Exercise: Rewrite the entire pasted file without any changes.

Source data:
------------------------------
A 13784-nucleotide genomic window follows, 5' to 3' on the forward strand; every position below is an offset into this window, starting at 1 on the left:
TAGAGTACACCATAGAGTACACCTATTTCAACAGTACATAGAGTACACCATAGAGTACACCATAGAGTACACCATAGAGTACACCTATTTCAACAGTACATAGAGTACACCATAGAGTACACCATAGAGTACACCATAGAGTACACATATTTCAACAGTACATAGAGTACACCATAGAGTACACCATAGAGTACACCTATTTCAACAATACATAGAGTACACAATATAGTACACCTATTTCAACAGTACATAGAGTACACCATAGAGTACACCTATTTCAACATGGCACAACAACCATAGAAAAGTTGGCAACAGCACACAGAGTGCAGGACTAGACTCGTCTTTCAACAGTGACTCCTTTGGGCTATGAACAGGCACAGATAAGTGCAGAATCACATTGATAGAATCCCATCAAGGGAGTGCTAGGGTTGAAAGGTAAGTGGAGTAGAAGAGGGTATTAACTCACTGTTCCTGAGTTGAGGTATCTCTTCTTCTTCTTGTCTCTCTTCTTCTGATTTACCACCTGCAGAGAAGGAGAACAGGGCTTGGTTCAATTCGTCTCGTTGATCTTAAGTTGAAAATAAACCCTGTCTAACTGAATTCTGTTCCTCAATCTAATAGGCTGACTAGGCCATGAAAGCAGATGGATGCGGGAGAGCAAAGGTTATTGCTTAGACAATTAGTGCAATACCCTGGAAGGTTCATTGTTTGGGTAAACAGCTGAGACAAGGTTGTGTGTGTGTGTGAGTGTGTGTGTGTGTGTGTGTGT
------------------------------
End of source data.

A 13784-nucleotide genomic window follows, 5' to 3' on the forward strand; every position below is an offset into this window, starting at 1 on the left:
TAGAGTACACCATAGAGTACACCTATTTCAACAGTACATAGAGTACACCATAGAGTACACCATAGAGTACACCATAGAGTACACCTATTTCAACAGTACATAGAGTACACCATAGAGTACACCATAGAGTACACCATAGAGTACACATATTTCAACAGTACATAGAGTACACCATAGAGTACACCATAGAGTACACCTATTTCAACAATACATAGAGTACACAATATAGTACACCTATTTCAACAGTACATAGAGTACACCATAGAGTACACCTATTTCAACATGGCACAACAACCATAGAAAAGTTGGCAACAGCACACAGAGTGCAGGACTAGACTCGTCTTTCAACAGTGACTCCTTTGGGCTATGAACAGGCACAGATAAGTGCAGAATCACATTGATAGAATCCCATCAAGGGAGTGCTAGGGTTGAAAGGTAAGTGGAGTAGAAGAGGGTATTAACTCACTGTTCCTGAGTTGAGGTATCTCTTCTTCTTCTTGTCTCTCTTCTTCTGATTTACCACCTGCAGAGAAGGAGAACAGGGCTTGGTTCAATTCGTCTCGTTGATCTTAAGTTGAAAATAAACCCTGTCTAACTGAATTCTGTTCCTCAATCTAATAGGCTGACTAGGCCATGAAAGCAGATGGATGCGGGAGAGCAAAGGTTATTGCTTAGACAATTAGTGCAATACCCTGGAAGGTTCATTGTTTGGGTAAACAGCTGAGACAAGGTTGTGTGTGTGTGTGAGTGTGTGTGTGTGTGTGTGTGT